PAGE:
But then he said that they will select three companies out of the few nominated. So I agreed for a Hangout call hoping that we will not be selected.
So, Why did we do it?
I think, as a startup it’s good to go through “Make & Break” cycles which helps building a stronger product. Incidentally, that week we were sort of doing an internal teardown of our product and our conversion funnel. After the first hangout call with Avlesh, Shekhar and Bharath, I realised that it is indeed a great opportunity to get external feedback as we will be making a lot of effort this year on Product Design and Marketing.
Also, best part about the SaaSx community is the positive environment where no one is judging others and it’s all about learning from each others mistakes. Guys like Girish, Avlesh and Sudhir openly talk about the mistakes and learnings so others can benefit.
So, in the same SaaSx spirit we decided to participate in the Teardown for the benefit of us and anyone who can learn from our mistakes.
About Omnify (to give some context)
Omnify helps small businesses to Sell and Schedule their services online through One, Simple Platform. We have built comprehensive scheduling for Group Classes, Appointments, Events, Camps, etc. which can be easily sold as Packages and Subscriptions through Omnify.
Goal of the Teardown
I had multiple calls with Avlesh, Shekhar and Bharath before the teardown. The purpose of the calls were to have better understanding about Omnify and see how they can help.
After some discussion, we decided to find gaps in our conversion funnel; right from discovery, signup, onboarding to setup.
Our major channel for getting customers is Search. Hence this part was focussed on our SEO. Interestingly, we got a thumbs up for this part as we have already put some work into our SEO. There is so much more to do and scaling our Top of the funnel is currently our Top Priority as pointed out by both Shekhar & Avlesh.
The best part about Search is that it shows “Intent” which has a direct impact on your conversion. For SaaS startups (especially at early stages and targeting global market) this should be the most important channel for customer acquisition. Hence, my advice for anyone who has not yet worked on their SEO is to atleast get the basic On-Page optimisation, Major Keywords and URL structuring right. It is a time consuming project but it will be worth your time and effort.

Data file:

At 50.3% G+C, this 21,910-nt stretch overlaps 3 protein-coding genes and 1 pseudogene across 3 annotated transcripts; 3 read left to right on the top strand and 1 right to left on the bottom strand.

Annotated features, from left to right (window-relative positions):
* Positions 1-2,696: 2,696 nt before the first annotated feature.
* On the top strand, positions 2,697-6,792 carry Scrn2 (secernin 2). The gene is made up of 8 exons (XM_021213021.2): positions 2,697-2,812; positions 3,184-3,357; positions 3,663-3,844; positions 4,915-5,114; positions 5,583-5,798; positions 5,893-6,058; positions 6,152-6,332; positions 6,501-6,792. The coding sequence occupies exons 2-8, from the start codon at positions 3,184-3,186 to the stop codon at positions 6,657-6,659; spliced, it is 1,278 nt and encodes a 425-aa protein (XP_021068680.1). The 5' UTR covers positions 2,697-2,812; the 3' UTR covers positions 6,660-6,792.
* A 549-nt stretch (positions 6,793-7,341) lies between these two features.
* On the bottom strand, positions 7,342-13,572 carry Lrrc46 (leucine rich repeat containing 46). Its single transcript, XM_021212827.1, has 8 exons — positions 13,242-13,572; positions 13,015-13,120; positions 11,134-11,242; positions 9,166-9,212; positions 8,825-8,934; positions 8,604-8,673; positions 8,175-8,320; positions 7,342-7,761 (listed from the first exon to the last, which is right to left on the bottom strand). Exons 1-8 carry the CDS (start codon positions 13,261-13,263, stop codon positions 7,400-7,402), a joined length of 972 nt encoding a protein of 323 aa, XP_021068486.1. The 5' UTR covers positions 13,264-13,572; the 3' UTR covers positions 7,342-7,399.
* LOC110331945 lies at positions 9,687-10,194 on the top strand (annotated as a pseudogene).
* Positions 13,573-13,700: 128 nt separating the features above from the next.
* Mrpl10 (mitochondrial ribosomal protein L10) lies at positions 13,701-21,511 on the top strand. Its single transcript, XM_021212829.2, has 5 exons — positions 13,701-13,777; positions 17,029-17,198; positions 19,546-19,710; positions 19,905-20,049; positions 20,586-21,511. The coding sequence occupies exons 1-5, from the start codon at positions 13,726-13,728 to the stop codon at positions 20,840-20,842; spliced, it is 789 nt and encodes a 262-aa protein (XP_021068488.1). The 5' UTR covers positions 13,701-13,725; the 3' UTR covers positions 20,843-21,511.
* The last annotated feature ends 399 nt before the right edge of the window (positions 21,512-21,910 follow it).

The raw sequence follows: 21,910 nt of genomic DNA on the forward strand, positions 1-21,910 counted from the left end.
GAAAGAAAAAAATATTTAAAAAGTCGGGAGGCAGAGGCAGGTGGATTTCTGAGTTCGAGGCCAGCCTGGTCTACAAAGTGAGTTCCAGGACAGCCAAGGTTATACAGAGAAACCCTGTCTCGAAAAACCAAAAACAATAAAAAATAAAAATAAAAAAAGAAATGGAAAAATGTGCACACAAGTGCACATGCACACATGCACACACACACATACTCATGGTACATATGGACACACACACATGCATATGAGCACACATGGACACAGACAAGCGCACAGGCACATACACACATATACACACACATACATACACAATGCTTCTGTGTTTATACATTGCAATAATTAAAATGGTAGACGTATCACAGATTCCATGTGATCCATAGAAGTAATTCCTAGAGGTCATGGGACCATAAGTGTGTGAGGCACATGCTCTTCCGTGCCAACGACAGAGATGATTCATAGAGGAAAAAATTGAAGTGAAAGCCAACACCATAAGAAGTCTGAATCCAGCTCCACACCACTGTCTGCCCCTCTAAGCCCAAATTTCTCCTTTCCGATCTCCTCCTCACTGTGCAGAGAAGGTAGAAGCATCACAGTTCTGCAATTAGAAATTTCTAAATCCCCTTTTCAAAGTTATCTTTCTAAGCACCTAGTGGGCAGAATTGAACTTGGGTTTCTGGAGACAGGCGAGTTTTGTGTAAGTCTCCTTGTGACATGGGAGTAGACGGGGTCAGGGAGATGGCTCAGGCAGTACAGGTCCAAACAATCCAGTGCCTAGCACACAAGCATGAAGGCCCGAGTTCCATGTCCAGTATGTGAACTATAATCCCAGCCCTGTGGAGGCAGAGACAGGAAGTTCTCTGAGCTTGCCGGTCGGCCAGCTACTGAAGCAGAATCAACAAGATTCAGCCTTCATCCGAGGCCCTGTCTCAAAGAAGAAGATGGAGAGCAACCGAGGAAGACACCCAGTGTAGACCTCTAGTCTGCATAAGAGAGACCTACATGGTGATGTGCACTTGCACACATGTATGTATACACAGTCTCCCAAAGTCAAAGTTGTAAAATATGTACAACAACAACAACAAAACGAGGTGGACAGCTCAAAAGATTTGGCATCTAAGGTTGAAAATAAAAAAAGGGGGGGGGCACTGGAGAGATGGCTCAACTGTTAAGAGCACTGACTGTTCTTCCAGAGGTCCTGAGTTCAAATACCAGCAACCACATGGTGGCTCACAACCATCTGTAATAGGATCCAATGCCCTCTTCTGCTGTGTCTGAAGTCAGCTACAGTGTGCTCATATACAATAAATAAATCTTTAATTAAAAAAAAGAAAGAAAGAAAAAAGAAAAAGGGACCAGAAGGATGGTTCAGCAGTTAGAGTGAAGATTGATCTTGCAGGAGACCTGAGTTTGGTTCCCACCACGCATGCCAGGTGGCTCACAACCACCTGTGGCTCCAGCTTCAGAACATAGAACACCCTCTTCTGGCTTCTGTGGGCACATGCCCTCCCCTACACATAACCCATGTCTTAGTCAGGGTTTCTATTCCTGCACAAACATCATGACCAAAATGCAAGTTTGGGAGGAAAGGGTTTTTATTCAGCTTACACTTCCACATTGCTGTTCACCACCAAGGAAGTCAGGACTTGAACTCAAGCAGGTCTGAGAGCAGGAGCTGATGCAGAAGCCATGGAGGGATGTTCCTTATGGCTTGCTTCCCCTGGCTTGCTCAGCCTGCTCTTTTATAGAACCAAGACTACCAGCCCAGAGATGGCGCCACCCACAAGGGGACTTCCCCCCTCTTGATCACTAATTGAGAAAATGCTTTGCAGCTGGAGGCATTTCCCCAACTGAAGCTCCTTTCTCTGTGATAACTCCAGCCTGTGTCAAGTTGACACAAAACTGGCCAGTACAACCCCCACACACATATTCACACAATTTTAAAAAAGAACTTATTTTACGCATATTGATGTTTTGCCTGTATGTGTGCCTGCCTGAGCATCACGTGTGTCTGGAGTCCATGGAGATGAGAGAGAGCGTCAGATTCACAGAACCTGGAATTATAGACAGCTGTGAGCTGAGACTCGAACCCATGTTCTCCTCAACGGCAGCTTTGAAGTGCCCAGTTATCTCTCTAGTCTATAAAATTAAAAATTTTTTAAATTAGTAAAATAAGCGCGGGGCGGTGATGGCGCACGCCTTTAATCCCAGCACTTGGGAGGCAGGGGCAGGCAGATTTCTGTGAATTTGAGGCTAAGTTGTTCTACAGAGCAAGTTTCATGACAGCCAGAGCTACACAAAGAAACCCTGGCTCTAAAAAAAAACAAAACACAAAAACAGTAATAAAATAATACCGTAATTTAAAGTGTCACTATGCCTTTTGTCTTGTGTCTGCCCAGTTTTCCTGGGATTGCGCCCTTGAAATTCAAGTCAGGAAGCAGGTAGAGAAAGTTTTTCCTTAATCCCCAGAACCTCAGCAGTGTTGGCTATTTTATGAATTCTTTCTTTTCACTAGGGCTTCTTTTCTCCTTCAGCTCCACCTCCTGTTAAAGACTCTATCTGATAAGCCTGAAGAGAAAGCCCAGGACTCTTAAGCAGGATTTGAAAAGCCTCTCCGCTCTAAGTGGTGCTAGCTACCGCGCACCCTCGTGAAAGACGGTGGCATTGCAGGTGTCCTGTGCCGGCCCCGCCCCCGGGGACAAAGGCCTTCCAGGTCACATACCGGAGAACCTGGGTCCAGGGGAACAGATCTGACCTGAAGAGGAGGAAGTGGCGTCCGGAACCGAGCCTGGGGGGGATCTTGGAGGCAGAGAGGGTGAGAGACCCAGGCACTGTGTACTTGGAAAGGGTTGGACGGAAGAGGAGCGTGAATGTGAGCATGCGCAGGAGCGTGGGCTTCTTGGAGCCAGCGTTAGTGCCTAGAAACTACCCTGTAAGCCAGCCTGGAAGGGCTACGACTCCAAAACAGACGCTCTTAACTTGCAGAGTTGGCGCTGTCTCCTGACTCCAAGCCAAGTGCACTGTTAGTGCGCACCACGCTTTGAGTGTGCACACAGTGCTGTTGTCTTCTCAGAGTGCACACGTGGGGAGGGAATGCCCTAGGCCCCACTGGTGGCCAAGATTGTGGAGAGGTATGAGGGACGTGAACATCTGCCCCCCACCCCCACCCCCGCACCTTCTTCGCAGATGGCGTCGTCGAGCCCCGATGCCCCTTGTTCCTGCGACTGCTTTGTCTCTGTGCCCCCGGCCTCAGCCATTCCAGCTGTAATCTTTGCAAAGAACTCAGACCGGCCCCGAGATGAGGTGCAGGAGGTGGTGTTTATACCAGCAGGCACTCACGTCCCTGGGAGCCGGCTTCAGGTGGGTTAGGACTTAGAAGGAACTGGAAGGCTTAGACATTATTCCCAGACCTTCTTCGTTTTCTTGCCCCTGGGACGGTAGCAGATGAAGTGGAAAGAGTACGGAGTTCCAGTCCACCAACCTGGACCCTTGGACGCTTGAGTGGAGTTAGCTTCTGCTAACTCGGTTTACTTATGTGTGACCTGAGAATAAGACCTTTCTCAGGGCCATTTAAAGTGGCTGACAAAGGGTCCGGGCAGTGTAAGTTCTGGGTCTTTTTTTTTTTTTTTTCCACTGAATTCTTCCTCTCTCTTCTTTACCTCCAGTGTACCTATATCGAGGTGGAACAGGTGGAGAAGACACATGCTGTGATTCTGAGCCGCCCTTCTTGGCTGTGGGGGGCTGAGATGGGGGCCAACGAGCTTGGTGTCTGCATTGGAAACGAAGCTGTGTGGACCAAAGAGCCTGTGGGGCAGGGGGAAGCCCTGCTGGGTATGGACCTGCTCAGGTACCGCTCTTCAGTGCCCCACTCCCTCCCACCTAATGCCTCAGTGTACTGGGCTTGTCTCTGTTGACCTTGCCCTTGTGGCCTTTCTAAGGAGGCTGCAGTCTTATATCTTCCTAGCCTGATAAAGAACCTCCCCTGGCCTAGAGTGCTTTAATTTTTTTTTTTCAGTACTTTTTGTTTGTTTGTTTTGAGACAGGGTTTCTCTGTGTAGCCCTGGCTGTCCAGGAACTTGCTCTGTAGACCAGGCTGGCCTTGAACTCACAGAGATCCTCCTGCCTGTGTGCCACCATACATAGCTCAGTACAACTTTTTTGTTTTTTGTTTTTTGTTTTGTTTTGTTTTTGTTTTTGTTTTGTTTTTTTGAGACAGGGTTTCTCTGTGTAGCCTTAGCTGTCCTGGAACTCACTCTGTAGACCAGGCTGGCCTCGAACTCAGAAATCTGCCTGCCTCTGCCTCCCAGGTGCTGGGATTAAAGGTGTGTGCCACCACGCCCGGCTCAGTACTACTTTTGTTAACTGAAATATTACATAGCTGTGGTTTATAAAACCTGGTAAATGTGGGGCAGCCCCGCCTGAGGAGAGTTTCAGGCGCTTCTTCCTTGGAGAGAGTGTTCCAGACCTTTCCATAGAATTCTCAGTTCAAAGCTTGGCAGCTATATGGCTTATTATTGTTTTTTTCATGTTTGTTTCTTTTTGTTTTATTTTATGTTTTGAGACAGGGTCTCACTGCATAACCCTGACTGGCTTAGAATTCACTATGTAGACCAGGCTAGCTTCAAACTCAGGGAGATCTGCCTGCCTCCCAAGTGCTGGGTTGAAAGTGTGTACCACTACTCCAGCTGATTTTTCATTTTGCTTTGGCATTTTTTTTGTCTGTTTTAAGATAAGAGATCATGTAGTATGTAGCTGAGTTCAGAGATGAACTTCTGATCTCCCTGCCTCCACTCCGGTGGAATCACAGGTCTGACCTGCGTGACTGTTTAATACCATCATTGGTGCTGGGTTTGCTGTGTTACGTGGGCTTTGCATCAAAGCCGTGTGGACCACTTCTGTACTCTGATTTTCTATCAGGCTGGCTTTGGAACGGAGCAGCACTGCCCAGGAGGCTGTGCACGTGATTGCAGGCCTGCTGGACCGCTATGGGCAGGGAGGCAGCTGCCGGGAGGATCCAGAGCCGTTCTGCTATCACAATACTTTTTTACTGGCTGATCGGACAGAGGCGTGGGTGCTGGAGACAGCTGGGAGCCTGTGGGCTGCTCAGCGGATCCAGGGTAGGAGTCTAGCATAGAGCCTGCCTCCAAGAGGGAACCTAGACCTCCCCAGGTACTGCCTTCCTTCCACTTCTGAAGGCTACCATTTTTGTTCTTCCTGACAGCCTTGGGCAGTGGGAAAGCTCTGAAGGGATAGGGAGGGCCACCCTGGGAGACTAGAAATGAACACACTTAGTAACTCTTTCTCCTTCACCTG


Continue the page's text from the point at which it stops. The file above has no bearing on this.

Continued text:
In case you have no clue where to start, just hire an SEO expert from UpWork for a $100 project to do an SEO Audit of your website.
Action Plan: We are now spending a lot of time on Keyword optimization, Improving on page optimization and figuring out ways to churn good quality content at scale. Will share our learnings with some data once we can.
Bharath did a great job pointing out few key issues in our website that may be affecting our conversion and also did a comparative analysis with our competitor’s website who has probably spent millions of $$ to optimise it for the target audience.
Although we had spent quite a lot of effort on our website as it the most important part of our company and our doorway to customers across the world.
Although, there is a lot of room for improvement but here are a few things that we already worked on.
Good Design breeds trust.
Simple things like SSL certificate (https) improves trust in your website.
Transparency — About us page with photos and social profiles of the team.
A big chunk of the website visitors are probably coming through mobile, so it’s super important that the website looks and works great on any mobile device.
Today, everyone has very little patience. So if it takes more than a few seconds to load a page we might lose potential customers. Simple things like image compression, lazy loading, etc can be very effective to improve speed drastically.
People scroll through the pages in seconds, it’s super important to have enough visual content like images and videos to grab their attention.
Our messaging on the landing page should be more targeted and simple to understand.
Improve Trust on our website through customer review, case studies, etc.
Learn from our competitors on targeting.
Content language should be optimised for the biggest market (US in our case).
We should have country specific landing pages for at least our major markets.
Action Plan: We are doing a sprint soon to optimize our landing pages with more targeted content and adding customer reviews + case studies.